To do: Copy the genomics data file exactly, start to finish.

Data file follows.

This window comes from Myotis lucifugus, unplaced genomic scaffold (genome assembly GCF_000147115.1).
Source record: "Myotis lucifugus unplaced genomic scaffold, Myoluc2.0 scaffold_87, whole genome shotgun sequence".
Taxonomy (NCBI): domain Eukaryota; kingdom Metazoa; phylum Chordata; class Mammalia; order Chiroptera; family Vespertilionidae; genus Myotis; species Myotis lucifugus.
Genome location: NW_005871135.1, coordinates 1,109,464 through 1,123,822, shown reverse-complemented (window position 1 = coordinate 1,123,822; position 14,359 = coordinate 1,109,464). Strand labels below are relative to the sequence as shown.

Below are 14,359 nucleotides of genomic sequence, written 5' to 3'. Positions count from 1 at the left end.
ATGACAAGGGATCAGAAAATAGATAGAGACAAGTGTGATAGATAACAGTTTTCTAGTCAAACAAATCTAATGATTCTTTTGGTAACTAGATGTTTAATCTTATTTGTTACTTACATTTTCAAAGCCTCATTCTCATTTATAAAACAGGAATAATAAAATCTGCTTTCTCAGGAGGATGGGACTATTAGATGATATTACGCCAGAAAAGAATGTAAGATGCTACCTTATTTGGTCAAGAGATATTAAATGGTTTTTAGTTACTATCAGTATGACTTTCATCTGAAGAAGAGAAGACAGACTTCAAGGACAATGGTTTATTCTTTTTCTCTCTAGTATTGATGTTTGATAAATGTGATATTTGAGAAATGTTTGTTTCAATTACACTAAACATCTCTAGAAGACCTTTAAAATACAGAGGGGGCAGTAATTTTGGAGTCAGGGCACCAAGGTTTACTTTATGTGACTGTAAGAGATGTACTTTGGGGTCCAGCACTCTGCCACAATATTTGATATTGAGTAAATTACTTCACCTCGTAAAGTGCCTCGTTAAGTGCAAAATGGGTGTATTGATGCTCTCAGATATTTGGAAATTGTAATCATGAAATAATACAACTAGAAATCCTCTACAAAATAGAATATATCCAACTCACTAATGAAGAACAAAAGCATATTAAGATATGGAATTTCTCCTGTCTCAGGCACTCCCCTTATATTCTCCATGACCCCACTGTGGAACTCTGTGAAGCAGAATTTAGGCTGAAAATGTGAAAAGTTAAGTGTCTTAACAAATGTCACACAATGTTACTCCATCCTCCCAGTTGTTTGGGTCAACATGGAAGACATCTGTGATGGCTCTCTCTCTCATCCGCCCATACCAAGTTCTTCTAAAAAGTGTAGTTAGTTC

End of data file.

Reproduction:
This window comes from Myotis lucifugus, unplaced genomic scaffold (genome assembly GCF_000147115.1).
Source record: "Myotis lucifugus unplaced genomic scaffold, Myoluc2.0 scaffold_87, whole genome shotgun sequence".
Taxonomy (NCBI): domain Eukaryota; kingdom Metazoa; phylum Chordata; class Mammalia; order Chiroptera; family Vespertilionidae; genus Myotis; species Myotis lucifugus.
Genome location: NW_005871135.1, coordinates 1,109,464 through 1,123,822, shown reverse-complemented (window position 1 = coordinate 1,123,822; position 14,359 = coordinate 1,109,464). Strand labels below are relative to the sequence as shown.

Below are 14,359 nucleotides of genomic sequence, written 5' to 3'. Positions count from 1 at the left end.
ATGACAAGGGATCAGAAAATAGATAGAGACAAGTGTGATAGATAACAGTTTTCTAGTCAAACAAATCTAATGATTCTTTTGGTAACTAGATGTTTAATCTTATTTGTTACTTACATTTTCAAAGCCTCATTCTCATTTATAAAACAGGAATAATAAAATCTGCTTTCTCAGGAGGATGGGACTATTAGATGATATTACGCCAGAAAAGAATGTAAGATGCTACCTTATTTGGTCAAGAGATATTAAATGGTTTTTAGTTACTATCAGTATGACTTTCATCTGAAGAAGAGAAGACAGACTTCAAGGACAATGGTTTATTCTTTTTCTCTCTAGTATTGATGTTTGATAAATGTGATATTTGAGAAATGTTTGTTTCAATTACACTAAACATCTCTAGAAGACCTTTAAAATACAGAGGGGGCAGTAATTTTGGAGTCAGGGCACCAAGGTTTACTTTATGTGACTGTAAGAGATGTACTTTGGGGTCCAGCACTCTGCCACAATATTTGATATTGAGTAAATTACTTCACCTCGTAAAGTGCCTCGTTAAGTGCAAAATGGGTGTATTGATGCTCTCAGATATTTGGAAATTGTAATCATGAAATAATACAACTAGAAATCCTCTACAAAATAGAATATATCCAACTCACTAATGAAGAACAAAAGCATATTAAGATATGGAATTTCTCCTGTCTCAGGCACTCCCCTTATATTCTCCATGACCCCACTGTGGAACTCTGTGAAGCAGAATTTAGGCTGAAAATGTGAAAAGTTAAGTGTCTTAACAAATGTCACACAATGTTACTCCATCCTCCCAGTTGTTTGGGTCAACATGGAAGACATCTGTGATGGCTCTCTCTCTCATCCGCCCATACCAAGTTCTTCTAAAAAGTGTAGTTAGTTC